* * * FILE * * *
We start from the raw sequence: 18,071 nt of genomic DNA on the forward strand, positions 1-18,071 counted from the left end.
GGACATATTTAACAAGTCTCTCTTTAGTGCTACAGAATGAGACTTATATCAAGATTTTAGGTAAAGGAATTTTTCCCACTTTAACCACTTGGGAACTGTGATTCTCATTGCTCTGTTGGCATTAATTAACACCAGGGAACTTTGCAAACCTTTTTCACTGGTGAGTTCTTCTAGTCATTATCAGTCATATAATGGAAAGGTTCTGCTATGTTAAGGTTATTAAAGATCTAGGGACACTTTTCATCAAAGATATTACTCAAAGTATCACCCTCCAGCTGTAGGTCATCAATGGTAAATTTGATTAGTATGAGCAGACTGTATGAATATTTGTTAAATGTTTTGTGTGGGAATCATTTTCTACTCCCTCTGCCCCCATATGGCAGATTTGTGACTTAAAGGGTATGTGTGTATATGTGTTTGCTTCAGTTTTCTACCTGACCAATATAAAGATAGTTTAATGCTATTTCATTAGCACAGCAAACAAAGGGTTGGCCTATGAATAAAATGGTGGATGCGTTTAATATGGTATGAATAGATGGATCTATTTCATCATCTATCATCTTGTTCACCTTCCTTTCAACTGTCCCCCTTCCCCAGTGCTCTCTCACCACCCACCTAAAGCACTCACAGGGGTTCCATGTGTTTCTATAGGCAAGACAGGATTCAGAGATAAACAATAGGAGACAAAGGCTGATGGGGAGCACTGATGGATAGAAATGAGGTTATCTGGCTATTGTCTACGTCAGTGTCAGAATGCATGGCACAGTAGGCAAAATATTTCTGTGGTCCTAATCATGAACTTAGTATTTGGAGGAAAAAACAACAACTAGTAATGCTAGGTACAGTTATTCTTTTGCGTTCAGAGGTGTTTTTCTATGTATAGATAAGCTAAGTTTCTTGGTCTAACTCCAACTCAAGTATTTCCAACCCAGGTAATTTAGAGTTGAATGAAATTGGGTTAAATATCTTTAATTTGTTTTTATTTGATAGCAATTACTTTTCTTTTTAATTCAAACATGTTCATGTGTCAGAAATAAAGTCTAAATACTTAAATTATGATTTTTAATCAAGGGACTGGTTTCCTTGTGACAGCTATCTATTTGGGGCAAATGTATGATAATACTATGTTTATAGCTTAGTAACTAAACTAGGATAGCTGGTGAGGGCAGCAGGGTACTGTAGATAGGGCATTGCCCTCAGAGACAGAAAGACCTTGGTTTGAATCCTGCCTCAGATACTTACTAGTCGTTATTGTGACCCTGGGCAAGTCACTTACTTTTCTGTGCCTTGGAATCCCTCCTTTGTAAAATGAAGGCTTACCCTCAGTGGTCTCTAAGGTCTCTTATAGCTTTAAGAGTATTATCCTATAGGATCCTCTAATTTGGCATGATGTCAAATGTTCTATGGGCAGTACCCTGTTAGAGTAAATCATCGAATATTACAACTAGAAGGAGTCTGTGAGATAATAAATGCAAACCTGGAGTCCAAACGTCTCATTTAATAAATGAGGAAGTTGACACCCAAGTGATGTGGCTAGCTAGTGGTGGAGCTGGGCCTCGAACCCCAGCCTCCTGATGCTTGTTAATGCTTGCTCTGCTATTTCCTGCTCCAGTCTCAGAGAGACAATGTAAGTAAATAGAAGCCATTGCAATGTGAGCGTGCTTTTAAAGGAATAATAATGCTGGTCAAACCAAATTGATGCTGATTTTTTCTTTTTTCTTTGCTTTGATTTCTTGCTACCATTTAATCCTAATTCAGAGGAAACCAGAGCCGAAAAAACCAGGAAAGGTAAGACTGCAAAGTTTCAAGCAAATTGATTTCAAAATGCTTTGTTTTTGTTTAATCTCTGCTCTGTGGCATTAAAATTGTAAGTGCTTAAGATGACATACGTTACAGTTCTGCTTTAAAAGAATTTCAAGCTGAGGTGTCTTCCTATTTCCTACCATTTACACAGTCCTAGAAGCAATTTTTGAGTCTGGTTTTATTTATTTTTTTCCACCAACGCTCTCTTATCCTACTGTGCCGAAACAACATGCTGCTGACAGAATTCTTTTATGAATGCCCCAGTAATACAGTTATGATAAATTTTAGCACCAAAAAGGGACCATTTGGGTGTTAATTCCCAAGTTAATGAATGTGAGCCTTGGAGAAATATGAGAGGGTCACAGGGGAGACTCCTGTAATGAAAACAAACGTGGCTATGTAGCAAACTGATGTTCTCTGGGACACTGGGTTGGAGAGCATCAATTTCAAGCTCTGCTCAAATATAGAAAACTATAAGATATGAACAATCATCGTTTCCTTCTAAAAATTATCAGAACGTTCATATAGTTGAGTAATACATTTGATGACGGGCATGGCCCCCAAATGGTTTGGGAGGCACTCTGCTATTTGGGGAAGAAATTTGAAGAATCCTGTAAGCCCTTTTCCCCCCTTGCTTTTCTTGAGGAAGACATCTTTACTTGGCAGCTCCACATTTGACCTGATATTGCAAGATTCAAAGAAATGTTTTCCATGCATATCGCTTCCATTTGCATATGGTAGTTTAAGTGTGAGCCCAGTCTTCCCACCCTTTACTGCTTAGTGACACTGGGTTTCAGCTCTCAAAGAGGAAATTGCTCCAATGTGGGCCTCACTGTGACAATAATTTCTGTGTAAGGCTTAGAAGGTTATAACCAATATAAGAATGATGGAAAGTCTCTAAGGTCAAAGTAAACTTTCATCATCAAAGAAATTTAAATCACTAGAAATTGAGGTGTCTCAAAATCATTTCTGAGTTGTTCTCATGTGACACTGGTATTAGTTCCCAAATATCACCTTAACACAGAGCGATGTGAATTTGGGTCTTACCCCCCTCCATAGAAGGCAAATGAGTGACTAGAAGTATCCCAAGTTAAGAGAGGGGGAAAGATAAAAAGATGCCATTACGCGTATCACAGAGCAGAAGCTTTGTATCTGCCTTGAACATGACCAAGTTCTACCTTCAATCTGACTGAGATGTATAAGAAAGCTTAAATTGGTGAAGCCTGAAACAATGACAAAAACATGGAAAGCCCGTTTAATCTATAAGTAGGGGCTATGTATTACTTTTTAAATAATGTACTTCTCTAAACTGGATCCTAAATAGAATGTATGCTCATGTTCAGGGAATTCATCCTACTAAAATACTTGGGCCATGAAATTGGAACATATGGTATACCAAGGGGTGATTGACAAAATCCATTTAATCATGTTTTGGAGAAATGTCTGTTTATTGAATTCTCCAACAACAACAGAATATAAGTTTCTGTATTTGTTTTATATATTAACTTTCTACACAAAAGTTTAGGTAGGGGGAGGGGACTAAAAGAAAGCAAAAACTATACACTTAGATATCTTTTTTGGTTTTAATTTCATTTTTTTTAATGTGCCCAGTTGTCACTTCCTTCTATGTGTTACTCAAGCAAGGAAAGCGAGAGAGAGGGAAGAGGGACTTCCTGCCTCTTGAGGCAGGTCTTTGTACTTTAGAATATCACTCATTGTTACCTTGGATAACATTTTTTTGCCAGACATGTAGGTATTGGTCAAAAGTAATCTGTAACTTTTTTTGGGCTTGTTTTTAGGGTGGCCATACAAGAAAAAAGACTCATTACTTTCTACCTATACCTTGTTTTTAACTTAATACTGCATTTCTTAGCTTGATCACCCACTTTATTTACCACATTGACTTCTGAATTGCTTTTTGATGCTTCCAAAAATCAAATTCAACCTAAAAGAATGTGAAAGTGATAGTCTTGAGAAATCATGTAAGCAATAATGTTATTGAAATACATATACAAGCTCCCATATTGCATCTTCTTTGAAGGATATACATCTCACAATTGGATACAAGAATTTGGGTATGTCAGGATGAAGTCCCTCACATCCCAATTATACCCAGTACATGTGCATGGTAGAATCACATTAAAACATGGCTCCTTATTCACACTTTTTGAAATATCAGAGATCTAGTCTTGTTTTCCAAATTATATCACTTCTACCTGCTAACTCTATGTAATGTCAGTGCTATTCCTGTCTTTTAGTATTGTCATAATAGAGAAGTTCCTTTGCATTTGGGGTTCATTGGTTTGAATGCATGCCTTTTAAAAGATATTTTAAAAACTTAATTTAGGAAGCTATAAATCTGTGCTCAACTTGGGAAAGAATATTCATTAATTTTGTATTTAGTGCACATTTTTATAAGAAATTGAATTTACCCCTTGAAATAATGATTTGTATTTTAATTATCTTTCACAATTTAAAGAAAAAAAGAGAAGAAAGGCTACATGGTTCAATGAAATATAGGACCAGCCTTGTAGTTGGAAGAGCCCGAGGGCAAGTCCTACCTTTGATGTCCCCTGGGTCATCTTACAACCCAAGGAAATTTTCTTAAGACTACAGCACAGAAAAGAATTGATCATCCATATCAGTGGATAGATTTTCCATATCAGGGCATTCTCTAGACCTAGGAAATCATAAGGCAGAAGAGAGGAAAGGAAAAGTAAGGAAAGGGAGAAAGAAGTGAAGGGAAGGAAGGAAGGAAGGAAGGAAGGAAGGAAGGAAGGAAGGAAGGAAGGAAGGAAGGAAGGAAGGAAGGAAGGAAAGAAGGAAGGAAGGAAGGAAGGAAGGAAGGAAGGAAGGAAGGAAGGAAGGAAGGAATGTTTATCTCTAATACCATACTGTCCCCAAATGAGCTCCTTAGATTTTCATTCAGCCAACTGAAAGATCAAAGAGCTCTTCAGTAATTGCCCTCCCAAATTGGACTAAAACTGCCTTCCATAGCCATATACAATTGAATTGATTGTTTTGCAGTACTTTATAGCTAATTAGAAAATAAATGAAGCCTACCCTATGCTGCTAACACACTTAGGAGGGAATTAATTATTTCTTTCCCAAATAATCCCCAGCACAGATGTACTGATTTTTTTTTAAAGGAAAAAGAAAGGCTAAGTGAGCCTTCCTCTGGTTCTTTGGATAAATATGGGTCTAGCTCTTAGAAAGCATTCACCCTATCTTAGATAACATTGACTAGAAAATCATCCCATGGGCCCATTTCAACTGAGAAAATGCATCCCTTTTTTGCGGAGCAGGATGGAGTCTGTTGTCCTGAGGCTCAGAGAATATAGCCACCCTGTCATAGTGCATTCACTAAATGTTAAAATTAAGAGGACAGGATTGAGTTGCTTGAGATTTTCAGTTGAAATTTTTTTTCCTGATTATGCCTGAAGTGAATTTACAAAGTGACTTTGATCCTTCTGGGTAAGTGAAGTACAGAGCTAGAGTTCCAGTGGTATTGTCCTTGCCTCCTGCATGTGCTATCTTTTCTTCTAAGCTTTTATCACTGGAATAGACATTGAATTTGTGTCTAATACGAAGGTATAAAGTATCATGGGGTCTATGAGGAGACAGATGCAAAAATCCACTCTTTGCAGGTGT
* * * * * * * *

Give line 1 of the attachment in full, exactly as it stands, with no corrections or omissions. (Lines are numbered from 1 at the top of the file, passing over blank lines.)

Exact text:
We start from the raw sequence: 18,071 nt of genomic DNA on the forward strand, positions 1-18,071 counted from the left end.